50 Year National Service reunion and remembrance

50 Year National Service Reunion and Remembrance

Over the weekend of 13th to 16th October 2017, former National Servicemen of 23 Platoon, E Company, 1 Recruit Training Battalion, Kapooka will return to Parkes to hold our annual reunion.

We will be attending a 50th anniversary of the completion of the first and major stage of our 2-year National Service obligation and commemorating our two comrades who paid the supreme sacrifice in Vietnam 50 years ago.

With the outbreak of the Vietnam War and involvement in the Indonesian Confrontation in Malaysia, recruiting was insufficient and the Menzies Government introduced the National Service Act 1964. 

This scheme was for 2-years’ full time service in the Army for men aged 20 selected by a birthday ballot. The Navy and Air Force did not use National Service. More than 804,000 20-year-olds registered in the eight years national service operated between its reintroduction in 1965 and its abolition by the Whitlam government in December 1972.  

Of the total registrants, 63,735 were called up for military service under the infamous lottery system and 17,424 were sent to Vietnam. The other 46,311 served in support units in Australia, Malaysia, Borneo and Papua-New Guinea.

The first lottery was conducted for men born between January 1, 1945 and June 30, 1965 and 4200 selected. This was broken into two intakes of 2100, the first in July 1965 and the second in September 1965 and undertook basic training at either 1 RTB Kapooka or 2 RTB Puckapunyal for 12-weeks.

Following basic training we were allocated to Corps for Corps training before being posted to our units to complete the balance of our 2-year full time service. We were in the second intake of the first National Service ballot.

Records show that Selective Service was initiated after the ballot by culling out the least healthy, the failure rate in 1965 was 51.2 per cent on medical grounds.

The platoon was formed on September 29, 1965 from 61 National Servicemen at Silver City, Kapooka, and housed in old rusty World War II Nissen huts. We were each issued a 7.62mm self-loading rifle (SLR), an Owen Gun (OMC), a bayonet, training grenades, clothes and uniforms. We were needled, vaccinated, probed and psyched.

We marched, ran, jumped, exercised and climbed to become physically fit and were progressively brainwashed to stamp out individualism and to obey orders without question or choice and to live with other men even if they did not like them.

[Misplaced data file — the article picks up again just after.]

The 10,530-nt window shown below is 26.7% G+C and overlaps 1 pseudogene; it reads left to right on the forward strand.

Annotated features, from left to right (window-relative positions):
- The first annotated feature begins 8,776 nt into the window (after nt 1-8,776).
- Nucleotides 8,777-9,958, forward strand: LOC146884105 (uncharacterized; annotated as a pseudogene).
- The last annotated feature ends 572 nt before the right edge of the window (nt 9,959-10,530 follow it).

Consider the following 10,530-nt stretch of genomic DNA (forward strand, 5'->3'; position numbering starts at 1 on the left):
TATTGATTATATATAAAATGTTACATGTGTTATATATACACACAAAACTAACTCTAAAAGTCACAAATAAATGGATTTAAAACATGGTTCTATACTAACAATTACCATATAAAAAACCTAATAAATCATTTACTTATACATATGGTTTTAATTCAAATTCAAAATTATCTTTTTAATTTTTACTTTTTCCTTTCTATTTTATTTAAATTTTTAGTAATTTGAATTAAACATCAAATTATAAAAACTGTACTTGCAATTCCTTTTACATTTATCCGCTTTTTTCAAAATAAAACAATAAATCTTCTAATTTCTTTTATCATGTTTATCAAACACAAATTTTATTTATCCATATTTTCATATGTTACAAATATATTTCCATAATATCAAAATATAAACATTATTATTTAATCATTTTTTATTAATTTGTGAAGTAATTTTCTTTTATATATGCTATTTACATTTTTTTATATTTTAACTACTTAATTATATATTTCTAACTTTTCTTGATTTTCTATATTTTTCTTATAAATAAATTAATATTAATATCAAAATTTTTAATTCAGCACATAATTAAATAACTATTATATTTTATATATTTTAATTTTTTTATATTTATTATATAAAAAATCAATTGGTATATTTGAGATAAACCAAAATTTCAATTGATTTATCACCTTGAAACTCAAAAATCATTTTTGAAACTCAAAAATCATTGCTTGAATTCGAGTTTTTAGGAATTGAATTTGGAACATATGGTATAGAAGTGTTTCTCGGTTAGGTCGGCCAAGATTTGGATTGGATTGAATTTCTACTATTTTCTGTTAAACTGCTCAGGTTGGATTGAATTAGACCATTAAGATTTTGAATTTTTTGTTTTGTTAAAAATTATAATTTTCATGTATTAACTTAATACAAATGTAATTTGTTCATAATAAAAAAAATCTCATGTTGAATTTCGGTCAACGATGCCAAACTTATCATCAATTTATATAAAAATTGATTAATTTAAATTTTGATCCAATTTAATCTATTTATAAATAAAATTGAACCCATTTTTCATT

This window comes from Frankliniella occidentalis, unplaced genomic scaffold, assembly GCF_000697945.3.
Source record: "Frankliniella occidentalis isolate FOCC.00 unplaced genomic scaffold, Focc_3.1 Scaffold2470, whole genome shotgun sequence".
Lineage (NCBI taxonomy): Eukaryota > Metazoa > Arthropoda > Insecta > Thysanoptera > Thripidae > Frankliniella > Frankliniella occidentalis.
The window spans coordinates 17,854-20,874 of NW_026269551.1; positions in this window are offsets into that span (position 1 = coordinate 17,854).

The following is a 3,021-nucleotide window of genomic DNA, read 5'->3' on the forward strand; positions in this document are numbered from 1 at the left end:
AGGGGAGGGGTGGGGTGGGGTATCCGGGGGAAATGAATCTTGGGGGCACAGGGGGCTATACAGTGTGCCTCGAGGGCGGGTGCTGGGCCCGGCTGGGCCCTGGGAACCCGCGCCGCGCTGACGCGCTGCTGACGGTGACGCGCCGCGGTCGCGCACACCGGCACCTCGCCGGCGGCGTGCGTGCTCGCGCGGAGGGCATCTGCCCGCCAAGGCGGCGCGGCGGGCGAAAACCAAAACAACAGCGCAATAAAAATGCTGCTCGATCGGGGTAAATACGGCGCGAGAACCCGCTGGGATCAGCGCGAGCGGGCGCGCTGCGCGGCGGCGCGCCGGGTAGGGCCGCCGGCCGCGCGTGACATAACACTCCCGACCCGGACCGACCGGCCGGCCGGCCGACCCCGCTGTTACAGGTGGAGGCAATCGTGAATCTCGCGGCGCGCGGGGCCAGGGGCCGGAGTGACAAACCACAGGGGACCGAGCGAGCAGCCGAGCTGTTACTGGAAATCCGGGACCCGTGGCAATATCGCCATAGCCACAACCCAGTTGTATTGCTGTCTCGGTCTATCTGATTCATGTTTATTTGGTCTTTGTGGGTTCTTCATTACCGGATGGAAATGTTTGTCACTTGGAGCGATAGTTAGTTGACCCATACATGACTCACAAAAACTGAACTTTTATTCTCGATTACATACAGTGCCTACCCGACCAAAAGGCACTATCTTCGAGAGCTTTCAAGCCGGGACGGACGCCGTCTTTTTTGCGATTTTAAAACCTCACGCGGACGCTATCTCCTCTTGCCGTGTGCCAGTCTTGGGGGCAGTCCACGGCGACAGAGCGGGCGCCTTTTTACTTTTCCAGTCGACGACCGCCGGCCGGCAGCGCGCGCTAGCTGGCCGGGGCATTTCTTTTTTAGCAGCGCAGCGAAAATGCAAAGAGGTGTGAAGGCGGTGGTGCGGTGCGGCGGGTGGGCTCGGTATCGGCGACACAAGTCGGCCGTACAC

We were verbally abused and learned a raft of new swear words and were physically abused, though not in a major way.

We learned reliance on our mates and the value of camaraderie.

Our two senior NCO’s were veterans of the South West Pacific Campaigns of World War II and Korea and, while most other Platoon had recently graduated inexperienced officers, our NCO’s taught us battlefield survival skills rather than parade marching and, like all other soldiers, we were taught the fundamentals of efficiently killing, wounding and maiming our fellow man without being killed, wounded and maimed ourselves.  

We learned that the commandment – Thou shall not kill was wrong and was now Thou shall not commit murder.

We were law abiding 20-year-olds who were turned into professional killers.

We learned that we were not an individual but simply a part of the larger entity and had our freedom removed, much as would occur in an open prison. We were severely traumatised by the whole process, but at the time, this was not recognised. Nonetheless we survived and mostly flourished, and went from callow youths to men in a short few weeks.

At the end of 12 weeks we were allocated to the various Corps for Corps training, with most going to the infantry and artillery. After corps training we were allocated to our units for the remainder of our National Service obligation. Around 30 per cent saw service in Vietnam with their units or as reinforcements.

In 1967 two of our comrades were killed in Vietnam.

Parkes National Serviceman, 2782783 Private Douglas Roy James Powter Dougie was posted to D Company 6 RAR as a reinforcement.

Dougie was participating in Operation Tamborine between the town of Dat Do and the Suoi Tre River when, on the morning of February 6, 1967, a tragic accident occurred when artillery fire from 161 New Zealand Field Battery, deploying from Fire Support Base Lance, fell on D Company’s location killing three and wounding 14. Dougie was mortally wounded and died the next day, February 7, 1967, from his wounds.

Lismore National Serviceman, 2782555 Sapper Glen Trevor (Trever) Bartholomew was posted, as a reinforcement, to 1 Field Squadron (1 FD SQN) were he was a tunnel rat, recovered bodies and defused mines.

In the early hours of Thursday, May 18, 1967 Glen was accidentally shot and killed at the Horseshoe, a volcanic hill and Firebase, 8 kilometres south east of Nui Dat.

23 Platoon will be holding a meet and greet on Friday, October 13 at the Parkes Service Club and, on Saturday, have a bus tour around Parkes and to Ben Hall’s grave and where he was shot.

On Saturday evening we will be attending a formal military style dinner at the Parkes Services Club where we will remember our service to Australia and to remember our two fallen comrades.

On Sunday we will go to Dougie Powter’s grave in the Church of England section of Parkes Cemetery and conduct a commemoration ceremony for both our departed comrades. We invite all veterans and the people of Parkes to join us.

Terry Knowles, reunion coordinator